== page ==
(More details on both can be found at A Million Copies, click on Lynn Elling, and, there, click on “celebration” in first paragraph at the top of the page.)

The real problem: how does one condense this guys life as a peacemaker into a few words?

I had four minutes.

At coffee over many days I made a list of experiences I had had with Lynn over the seven years. It became a very long list.

I finally zeroed in on a single vignette from another Memorial service I had attended in Comfrey MN at his request June 23, 2009. And within that visit, a single recollection from the piece of paper he asked me to read at that Memorial about the LST he and his friend, Melvin, had served on for two years in the Pacific in WWII. That summarized Lynn’s life for me.

(LST? Officially, that’s a “Landing Ship Tank”.

In his words, on his piece of paper from which I read, “LST” was a “Large Slow Target”. LST crew would understand…. Somebody in that congregation that day, a man, laughed out loud. He knew….)

As I prepared my list about Lynn, it dawned on me that Lynn was not alone as a positive example in my life.

I began another list, this one of people I’d known at many other points in my life who were in one way or another, like Lynn.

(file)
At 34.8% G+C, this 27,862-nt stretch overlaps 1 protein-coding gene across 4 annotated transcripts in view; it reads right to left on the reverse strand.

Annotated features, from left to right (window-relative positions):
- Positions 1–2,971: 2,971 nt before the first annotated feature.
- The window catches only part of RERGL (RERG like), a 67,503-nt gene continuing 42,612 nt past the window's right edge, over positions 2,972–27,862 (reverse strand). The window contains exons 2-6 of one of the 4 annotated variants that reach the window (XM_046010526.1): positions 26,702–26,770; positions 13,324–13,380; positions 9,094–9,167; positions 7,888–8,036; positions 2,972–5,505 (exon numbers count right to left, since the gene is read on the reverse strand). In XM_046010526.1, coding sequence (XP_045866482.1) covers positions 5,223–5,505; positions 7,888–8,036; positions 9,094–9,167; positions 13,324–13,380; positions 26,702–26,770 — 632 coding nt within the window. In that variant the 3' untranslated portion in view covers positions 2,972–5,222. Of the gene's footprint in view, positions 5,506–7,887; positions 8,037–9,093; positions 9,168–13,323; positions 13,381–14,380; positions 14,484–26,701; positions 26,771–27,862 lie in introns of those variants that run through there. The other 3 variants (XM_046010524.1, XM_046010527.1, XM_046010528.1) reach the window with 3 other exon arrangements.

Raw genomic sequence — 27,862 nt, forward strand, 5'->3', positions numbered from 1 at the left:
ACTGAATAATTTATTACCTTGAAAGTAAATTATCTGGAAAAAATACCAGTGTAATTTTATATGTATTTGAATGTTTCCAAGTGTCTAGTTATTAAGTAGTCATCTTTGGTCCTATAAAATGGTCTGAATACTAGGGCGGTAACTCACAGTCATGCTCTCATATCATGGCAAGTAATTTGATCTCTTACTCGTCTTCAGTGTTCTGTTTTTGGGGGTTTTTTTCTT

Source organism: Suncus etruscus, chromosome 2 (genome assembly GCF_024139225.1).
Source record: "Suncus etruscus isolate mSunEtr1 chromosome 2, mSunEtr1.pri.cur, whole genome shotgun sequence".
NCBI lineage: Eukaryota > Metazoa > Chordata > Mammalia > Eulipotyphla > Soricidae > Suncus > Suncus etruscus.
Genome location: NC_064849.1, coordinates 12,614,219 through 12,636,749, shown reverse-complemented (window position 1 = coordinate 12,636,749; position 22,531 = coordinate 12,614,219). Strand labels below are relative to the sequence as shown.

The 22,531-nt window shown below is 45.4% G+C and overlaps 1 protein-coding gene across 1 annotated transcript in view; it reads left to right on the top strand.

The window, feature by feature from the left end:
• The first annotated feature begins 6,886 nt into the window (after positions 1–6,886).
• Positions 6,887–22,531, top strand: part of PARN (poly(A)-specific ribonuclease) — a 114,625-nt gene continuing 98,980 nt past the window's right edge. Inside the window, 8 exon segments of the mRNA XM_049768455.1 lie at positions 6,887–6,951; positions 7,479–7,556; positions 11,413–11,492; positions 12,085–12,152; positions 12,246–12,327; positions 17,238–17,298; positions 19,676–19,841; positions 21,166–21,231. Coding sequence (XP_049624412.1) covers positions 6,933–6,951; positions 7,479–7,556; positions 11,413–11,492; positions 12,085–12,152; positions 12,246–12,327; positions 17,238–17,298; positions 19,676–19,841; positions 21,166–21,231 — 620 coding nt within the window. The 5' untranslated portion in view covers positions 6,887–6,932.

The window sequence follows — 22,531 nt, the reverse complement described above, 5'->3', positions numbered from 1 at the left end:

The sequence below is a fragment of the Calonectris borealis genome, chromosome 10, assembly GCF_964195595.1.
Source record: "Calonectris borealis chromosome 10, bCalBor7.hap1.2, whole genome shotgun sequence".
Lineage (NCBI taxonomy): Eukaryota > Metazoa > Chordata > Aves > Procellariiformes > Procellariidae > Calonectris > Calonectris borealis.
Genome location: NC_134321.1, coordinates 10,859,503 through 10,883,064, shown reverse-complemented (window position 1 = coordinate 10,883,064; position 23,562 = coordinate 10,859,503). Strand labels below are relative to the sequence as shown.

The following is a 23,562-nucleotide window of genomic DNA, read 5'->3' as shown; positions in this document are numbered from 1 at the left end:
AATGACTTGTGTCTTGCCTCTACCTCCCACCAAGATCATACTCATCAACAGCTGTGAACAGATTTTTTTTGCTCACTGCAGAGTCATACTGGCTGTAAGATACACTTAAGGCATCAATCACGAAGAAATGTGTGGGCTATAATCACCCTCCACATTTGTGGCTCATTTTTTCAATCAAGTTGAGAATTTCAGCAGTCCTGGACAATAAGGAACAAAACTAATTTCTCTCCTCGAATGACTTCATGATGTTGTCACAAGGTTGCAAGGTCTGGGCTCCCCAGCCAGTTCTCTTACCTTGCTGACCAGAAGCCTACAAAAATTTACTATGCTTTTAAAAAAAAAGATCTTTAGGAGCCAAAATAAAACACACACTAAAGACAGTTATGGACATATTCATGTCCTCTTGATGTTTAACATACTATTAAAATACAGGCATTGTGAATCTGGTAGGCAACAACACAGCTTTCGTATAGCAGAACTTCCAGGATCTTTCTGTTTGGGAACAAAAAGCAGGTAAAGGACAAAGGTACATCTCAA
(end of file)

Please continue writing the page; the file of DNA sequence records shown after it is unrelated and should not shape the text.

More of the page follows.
Then I decided to use part of those four minutes to talk about Lynn, the “exasperating” individual. He could be, I said, the kind of individual you saw coming, and ducked across the street to avoid. You knew that he wanted to tell his story, and that the pitch would include something he wanted you to do.

Some folks in the pews chuckled. They understood.

They were there because they knew Lynn.

I mentioned my new list of exasperating people, (the last entry was #27 – there are 14 men, 13 women.) They came from all points in my life. The list could be much longer.

That list is a keeper. You’d be honored if you were on that list!

From that list, last Sunday, I mentioned only Geography Prof. George Kennedy, who, back in about 1960, got very angry at me, calling me “lazy”, and that was for starters.

Well, that is exactly what I was: Lazy.

He knew I had talents I wasn’t using. I never forgot what Prof. Kennedy said, and how he said it. It was very pointed and very personal, and it changed my life.

Too bad I couldn’t tell him that he made a difference for me while he was still alive.

Exasperating people can be very irritating and annoying. That’s what the word means.

But if you take a moment, you can learn something about what you learned from them, about yourself.

Hopefully, I sometimes fill that role, of being “exasperating” to somebody else.

Exasperating. Remember that word…. At times, I fit that word. You?

Happy Mother’s Day May 8, to Mom’s (and all others who in one way or another have filled that oft-times exasperating role).

#1127 – Dick Bernard: May 1, 2016, May Day, World Law Day